The jaw joint’s technical name is the TMJ (temporomandibular joint). Like other joints, it is within your osteopath’s remit.
Anatomy and Dysfunction of the TMJ
The TMJ is an often forgotten joint, but when it becomes dysfunctional it can have a huge impact on quality of life. Similar to the knee joint, it is (mostly) a hinge joint, and has a cushion of cartilage within it.
Muscles in the cheek attach to the cartilage disc. This means that tightness in the muscles can cause a joint problem and vice versa. One common symptom of TMJ dysfunction is an audible click from the joint. It might be initiated by opening your mouth wide, pushing your jaw forwards or sideways, or biting down hard. Sometimes the click comes with pain, but not always. Often the main complaint is that the patient is self-conscious of it, or simply doesn’t like the feeling.
Although the left and right TMJs are directly affected by each other, symptoms are not always symmetrical. Asymmetries may be caused by chewing more on one side than the other, pressure on one side while asleep, or anatomical asymmetries.
Managing TMJ problems
When the root cause of the problem is the tight muscle in the cheek, there are a few approaches that can help. Your osteopath may massage the muscle directly, either externally or from within the mouth. Indirect resisted techniques can be very useful too. Nothing will be done without your informed consent, and you are never obliged to accept treatment if you are uncomfortable with it.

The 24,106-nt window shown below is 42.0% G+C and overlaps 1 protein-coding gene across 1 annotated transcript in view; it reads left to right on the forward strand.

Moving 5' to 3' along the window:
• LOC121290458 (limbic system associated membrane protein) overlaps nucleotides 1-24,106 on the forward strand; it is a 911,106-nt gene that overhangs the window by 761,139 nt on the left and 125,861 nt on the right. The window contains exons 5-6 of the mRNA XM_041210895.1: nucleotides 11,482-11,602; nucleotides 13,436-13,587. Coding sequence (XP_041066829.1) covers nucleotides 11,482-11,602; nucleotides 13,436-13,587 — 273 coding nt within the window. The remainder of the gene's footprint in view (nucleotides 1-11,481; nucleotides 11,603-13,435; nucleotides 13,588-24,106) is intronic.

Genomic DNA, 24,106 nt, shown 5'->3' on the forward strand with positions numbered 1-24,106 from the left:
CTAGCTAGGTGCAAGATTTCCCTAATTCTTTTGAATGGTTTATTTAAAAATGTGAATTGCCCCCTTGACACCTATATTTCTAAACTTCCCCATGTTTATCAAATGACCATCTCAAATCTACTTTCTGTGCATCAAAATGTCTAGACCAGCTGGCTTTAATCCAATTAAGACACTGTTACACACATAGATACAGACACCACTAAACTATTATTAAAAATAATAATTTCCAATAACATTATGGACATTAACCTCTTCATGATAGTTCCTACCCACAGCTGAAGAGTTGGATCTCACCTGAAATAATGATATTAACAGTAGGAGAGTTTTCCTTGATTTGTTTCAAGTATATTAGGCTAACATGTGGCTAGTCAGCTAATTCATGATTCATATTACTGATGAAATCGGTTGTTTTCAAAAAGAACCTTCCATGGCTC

A more complex cause of TMJ pain can be postural. If you sit at a computer and crane your neck forward, the muscles on the front of the neck are stretched. Some of these muscles attach to the jaw and encourage it to pull open. Subconsciously, we typically work to keep the mouth closed. So this posture leads to the muscles that close the jaw to work harder. The solution, beyond treatment for the symptoms, could simply be to alter your desk set-up. Your osteopath can advise you with the basics.
As always, we will look at your problem holistically. There may be a problem further down the back that causes changes in neck posture, for example. Without addressing root causes like this, the problem will often keep coming back.
Especially when the cause is postural, there can be additional symptoms in the neck. Pain can also refer from the joint into the rest of the jaw or head.
TMJ dysfunction is associated with stress and tension. Teeth clenching or tooth grinding (bruxism), whether asleep or awake, can be both a cause or an effect of TMJ problems. You may find that working with your dentist to fit a night guard helps to protect your teeth or reduce grinding at night. Breaking the cycle between bruxism and jaw pain can be just what is needed in some cases.
Long term cartilage dysfunction may be associated with the development of osteoarthritis later in life. Early management and prevention is key, but we can also help to manage early arthritis.